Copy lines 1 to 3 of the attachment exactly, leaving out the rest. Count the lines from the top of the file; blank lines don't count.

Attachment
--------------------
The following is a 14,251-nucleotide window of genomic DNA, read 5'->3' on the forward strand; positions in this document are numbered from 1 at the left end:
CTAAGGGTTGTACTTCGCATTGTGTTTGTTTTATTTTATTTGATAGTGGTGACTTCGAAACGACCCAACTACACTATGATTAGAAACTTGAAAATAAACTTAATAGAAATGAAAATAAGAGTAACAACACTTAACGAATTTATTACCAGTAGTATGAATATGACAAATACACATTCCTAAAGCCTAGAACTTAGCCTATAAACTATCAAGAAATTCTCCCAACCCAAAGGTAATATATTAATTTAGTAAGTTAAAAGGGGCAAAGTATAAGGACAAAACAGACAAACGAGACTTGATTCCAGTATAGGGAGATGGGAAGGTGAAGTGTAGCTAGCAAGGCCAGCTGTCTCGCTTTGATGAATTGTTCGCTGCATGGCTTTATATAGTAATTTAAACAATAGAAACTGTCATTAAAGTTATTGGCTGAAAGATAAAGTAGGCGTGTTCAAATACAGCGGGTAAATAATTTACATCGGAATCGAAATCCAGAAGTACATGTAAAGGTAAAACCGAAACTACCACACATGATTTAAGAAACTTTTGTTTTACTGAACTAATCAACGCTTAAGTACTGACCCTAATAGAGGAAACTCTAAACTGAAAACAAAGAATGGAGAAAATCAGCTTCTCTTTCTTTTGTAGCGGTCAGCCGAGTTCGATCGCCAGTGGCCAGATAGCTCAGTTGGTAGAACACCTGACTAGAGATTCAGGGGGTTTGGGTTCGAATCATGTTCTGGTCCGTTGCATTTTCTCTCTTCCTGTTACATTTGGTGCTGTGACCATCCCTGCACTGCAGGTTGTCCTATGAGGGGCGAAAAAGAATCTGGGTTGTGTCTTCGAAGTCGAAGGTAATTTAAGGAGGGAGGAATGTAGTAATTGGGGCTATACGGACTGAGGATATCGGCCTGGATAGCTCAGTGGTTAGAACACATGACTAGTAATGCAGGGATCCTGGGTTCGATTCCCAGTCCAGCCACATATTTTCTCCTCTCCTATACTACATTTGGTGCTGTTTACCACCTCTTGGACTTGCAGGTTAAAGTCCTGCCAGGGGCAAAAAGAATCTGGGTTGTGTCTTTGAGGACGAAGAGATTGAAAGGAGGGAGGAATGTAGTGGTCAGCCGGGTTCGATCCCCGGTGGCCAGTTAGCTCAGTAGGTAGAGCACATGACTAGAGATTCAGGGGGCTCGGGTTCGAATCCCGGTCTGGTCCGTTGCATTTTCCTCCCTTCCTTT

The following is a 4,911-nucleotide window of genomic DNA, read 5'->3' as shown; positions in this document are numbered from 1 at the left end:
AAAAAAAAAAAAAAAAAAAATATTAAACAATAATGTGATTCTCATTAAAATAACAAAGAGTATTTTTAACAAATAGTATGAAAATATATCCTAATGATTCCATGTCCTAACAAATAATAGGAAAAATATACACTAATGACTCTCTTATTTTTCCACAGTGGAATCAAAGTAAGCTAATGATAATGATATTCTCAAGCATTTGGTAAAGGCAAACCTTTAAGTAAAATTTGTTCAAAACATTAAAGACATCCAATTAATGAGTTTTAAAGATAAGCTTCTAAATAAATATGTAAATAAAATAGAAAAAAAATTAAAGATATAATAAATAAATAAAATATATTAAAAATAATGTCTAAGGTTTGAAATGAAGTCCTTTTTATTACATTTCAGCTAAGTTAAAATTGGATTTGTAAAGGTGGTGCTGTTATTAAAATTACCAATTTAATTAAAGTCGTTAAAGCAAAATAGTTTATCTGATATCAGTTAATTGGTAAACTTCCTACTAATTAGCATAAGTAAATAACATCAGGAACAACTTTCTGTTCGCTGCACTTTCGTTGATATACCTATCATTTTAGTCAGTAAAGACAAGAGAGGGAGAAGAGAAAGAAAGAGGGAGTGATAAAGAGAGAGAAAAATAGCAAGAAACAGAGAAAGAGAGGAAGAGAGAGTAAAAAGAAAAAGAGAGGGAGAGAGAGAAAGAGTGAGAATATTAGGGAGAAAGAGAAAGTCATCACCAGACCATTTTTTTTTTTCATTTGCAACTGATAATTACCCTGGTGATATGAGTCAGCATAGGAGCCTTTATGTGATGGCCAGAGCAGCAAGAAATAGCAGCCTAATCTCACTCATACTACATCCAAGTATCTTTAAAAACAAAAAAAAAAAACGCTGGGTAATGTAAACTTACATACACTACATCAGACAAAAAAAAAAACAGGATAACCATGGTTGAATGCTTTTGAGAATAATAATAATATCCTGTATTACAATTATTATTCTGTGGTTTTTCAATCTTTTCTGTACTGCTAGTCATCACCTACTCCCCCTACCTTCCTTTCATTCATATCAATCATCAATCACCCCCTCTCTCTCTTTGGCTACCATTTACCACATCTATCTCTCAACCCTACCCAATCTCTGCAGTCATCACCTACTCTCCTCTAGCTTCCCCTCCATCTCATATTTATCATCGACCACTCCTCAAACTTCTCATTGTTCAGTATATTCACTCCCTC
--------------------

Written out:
The following is a 14,251-nucleotide window of genomic DNA, read 5'->3' on the forward strand; positions in this document are numbered from 1 at the left end:
CTAAGGGTTGTACTTCGCATTGTGTTTGTTTTATTTTATTTGATAGTGGTGACTTCGAAACGACCCAACTACACTATGATTAGAAACTTGAAAATAAACTTAATAGAAATGAAAATAAGAGTAACAACACTTAACGAATTTATTACCAGTAGTATGAATATGACAAATACACATTCCTAAAGCCTAGAACTTAGCCTATAAACTATCAAGAAATTCTCCCAACCCAAAGGTAATATATTAATTTAGTAAGTTAAAAGGGGCAAAGTATAAGGACAAAACAGACAAACGAGACTTGATTCCAGTATAGGGAGATGGGAAGGTGAAGTGTAGCTAGCAAGGCCAGCTGTCTCGCTTTGATGAATTGTTCGCTGCATGGCTTTATATAGTAATTTAAACAATAGAAACTGTCATTAAAGTTATTGGCTGAAAGATAAAGTAGGCGTGTTCAAATACAGCGGGTAAATAATTTACATCGGAATCGAAATCCAGAAGTACATGTAAAGGTAAAACCGAAACTACCACACATGATTTAAGAAACTTTTGTTTTACTGAACTAATCAACGCTTAAGTACTGACCCTAATAGAGGAAACTCTAAACTGAAAACAAAGAATGGAGAAAATCAGCTTCTCTTTCTTTTGTAGCGGTCAGCCGAGTTCGATCGCCAGTGGCCAGATAGCTCAGTTGGTAGAACACCTGACTAGAGATTCAGGGGGTTTGGGTTCGAATCATGTTCTGGTCCGTTGCATTTTCTCTCTTCCTGTTACATTTGGTGCTGTGACCATCCCTGCACTGCAGGTTGTCCTATGAGGGGCGAAAAAGAATCTGGGTTGTGTCTTCGAAGTCGAAGGTAATTTAAGGAGGGAGGAATGTAGTAATTGGGGCTATACGGACTGAGGATATCGGCCTGGATAGCTCAGTGGTTAGAACACATGACTAGTAATGCAGGGATCCTGGGTTCGATTCCCAGTCCAGCCACATATTTTCTCCTCTCCTATACTACATTTGGTGCTGTTTACCACCTCTTGGACTTGCAGGTTAAAGTCCTGCCAGGGGCAAAAAGAATCTGGGTTGTGTCTTTGAGGACGAAGAGATTGAAAGGAGGGAGGAATGTAGTGGTCAGCCGGGTTCGATCCCCGGTGGCCAGTTAGCTCAGTAGGTAGAGCACATGACTAGAGATTCAGGGGGCTCGGGTTCGAATCCCGGTCTGGTCCGTTGCATTTTCCTCCCTTCCTTT

The following is a 4,911-nucleotide window of genomic DNA, read 5'->3' as shown; positions in this document are numbered from 1 at the left end: